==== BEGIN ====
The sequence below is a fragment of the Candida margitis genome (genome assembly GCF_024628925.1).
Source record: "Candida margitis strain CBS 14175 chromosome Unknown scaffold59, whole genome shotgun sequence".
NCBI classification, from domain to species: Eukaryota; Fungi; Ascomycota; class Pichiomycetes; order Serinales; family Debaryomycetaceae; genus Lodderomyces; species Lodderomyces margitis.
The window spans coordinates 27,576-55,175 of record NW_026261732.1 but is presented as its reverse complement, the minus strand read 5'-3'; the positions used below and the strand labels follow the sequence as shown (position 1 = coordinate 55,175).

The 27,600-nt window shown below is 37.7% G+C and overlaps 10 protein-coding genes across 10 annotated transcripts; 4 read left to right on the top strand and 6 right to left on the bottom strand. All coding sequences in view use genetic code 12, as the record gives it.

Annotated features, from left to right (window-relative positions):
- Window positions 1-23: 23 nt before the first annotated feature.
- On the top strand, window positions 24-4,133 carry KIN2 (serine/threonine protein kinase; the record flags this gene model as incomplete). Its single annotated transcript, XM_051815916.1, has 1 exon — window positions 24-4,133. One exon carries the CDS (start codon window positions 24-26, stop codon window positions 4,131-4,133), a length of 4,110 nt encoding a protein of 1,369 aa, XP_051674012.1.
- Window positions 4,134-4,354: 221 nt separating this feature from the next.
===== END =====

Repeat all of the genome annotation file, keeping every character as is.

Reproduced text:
The sequence below is a fragment of the Candida margitis genome (genome assembly GCF_024628925.1).
Source record: "Candida margitis strain CBS 14175 chromosome Unknown scaffold59, whole genome shotgun sequence".
NCBI classification, from domain to species: Eukaryota; Fungi; Ascomycota; class Pichiomycetes; order Serinales; family Debaryomycetaceae; genus Lodderomyces; species Lodderomyces margitis.
The window spans coordinates 27,576-55,175 of record NW_026261732.1 but is presented as its reverse complement, the minus strand read 5'-3'; the positions used below and the strand labels follow the sequence as shown (position 1 = coordinate 55,175).

The 27,600-nt window shown below is 37.7% G+C and overlaps 10 protein-coding genes across 10 annotated transcripts; 4 read left to right on the top strand and 6 right to left on the bottom strand. All coding sequences in view use genetic code 12, as the record gives it.

Annotated features, from left to right (window-relative positions):
- Window positions 1-23: 23 nt before the first annotated feature.
- On the top strand, window positions 24-4,133 carry KIN2 (serine/threonine protein kinase; the record flags this gene model as incomplete). Its single annotated transcript, XM_051815916.1, has 1 exon — window positions 24-4,133. One exon carries the CDS (start codon window positions 24-26, stop codon window positions 4,131-4,133), a length of 4,110 nt encoding a protein of 1,369 aa, XP_051674012.1.
- Window positions 4,134-4,354: 221 nt separating this feature from the next.